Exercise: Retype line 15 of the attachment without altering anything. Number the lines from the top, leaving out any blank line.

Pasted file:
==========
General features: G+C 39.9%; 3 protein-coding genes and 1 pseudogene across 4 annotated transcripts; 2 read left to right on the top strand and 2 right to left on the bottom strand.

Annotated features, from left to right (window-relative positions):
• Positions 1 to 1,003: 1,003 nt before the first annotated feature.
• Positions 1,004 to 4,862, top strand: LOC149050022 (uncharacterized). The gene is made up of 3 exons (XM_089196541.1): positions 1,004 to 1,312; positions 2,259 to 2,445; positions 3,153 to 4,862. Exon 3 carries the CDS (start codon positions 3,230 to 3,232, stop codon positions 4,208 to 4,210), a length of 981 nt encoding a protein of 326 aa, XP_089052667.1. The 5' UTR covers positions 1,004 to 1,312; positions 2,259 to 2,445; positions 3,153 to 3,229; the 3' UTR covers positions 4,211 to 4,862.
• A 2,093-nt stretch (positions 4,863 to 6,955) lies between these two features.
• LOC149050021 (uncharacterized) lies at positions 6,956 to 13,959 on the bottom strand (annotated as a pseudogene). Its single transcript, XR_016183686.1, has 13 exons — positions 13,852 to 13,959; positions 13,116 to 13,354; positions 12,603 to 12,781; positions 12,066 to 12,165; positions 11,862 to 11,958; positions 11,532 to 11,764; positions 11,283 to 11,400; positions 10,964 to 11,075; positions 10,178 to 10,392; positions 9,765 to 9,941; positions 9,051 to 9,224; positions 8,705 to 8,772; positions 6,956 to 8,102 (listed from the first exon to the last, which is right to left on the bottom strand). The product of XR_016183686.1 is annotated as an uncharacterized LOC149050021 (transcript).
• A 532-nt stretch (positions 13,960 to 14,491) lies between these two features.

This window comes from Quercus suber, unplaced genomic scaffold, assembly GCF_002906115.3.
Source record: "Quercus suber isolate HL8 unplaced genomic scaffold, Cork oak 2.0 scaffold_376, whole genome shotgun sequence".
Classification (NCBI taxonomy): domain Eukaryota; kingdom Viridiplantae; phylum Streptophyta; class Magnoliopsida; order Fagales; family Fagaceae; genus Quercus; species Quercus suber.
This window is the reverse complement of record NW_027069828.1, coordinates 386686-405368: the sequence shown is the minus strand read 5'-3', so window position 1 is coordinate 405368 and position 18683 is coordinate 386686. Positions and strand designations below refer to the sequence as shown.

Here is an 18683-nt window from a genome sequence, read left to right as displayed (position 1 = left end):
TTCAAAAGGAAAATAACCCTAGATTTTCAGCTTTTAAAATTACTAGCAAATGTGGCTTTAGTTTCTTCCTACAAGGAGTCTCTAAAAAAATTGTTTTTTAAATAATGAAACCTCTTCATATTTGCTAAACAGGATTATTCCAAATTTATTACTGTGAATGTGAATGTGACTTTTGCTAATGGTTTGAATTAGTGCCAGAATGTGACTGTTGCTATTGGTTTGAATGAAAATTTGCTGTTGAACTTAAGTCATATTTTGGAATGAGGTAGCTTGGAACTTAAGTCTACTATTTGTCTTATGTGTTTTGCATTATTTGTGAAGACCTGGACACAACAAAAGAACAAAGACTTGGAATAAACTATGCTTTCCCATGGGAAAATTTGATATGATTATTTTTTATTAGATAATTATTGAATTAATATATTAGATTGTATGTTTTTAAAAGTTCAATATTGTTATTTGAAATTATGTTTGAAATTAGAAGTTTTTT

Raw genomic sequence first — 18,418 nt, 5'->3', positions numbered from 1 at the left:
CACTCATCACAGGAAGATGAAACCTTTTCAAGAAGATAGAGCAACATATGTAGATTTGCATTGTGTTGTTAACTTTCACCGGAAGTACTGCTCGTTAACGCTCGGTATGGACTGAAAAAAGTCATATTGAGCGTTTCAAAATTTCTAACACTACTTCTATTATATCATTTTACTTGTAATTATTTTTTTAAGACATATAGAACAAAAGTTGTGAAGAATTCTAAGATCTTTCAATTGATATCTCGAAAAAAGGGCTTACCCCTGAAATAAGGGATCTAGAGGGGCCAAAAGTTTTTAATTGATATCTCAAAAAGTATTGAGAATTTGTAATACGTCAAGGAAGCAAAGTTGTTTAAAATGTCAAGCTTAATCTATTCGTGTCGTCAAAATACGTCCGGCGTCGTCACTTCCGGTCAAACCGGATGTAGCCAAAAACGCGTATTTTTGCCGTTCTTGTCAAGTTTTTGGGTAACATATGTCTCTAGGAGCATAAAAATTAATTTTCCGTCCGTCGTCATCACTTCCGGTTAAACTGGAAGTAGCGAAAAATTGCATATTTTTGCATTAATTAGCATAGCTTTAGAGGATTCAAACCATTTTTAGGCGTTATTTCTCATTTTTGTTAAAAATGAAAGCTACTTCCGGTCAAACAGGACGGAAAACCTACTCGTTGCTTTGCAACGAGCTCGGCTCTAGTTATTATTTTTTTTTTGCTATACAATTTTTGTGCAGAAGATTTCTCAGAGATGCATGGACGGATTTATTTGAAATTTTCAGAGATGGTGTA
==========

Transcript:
CACTCATCACAGGAAGATGAAACCTTTTCAAGAAGATAGAGCAACATATGTAGATTTGCATTGTGTTGTTAACTTTCACCGGAAGTACTGCTCGTTAACGCTCGGTATGGACTGAAAAAAGTCATATTGAGCGTTTCAAAATTTCTAACACTACTTCTATTATATCATTTTACTTGTAATTATTTTTTTAAGACATATAGAACAAAAGTTGTGAAGAATTCTAAGATCTTTCAATTGATATCTCGAAAAAAGGGCTTACCCCTGAAATAAGGGATCTAGAGGGGCCAAAAGTTTTTAATTGATATCTCAAAAAGTATTGAGAATTTGTAATACGTCAAGGAAGCAAAGTTGTTTAAAATGTCAAGCTTAATCTATTCGTGTCGTCAAAATACGTCCGGCGTCGTCACTTCCGGTCAAACCGGATGTAGCCAAAAACGCGTATTTTTGCCGTTCTTGTCAAGTTTTTGGGTAACATATGTCTCTAGGAGCATAAAAATTAATTTTCCGTCCGTCGTCATCACTTCCGGTTAAACTGGAAGTAGCGAAAAATTGCATATTTTTGCATTAATTAGCATAGCTTTAGAGGATTCAAACCATTTTTAGGCGTTATTTCTCATTTTTGTTAAAAATGAAAGCTACTTCCGGTCAAACAGGACGGAAAACCTACTCGTTGCTTTGCAACGAGCTCGGCTCTAGTTATTATTTTTTTTTTGCTATACAATTTTTGTGCAGAAGATTTCTCAGAGATGCATGGACGGATTTATTTGAAATTTTCAGAGATGGTGTA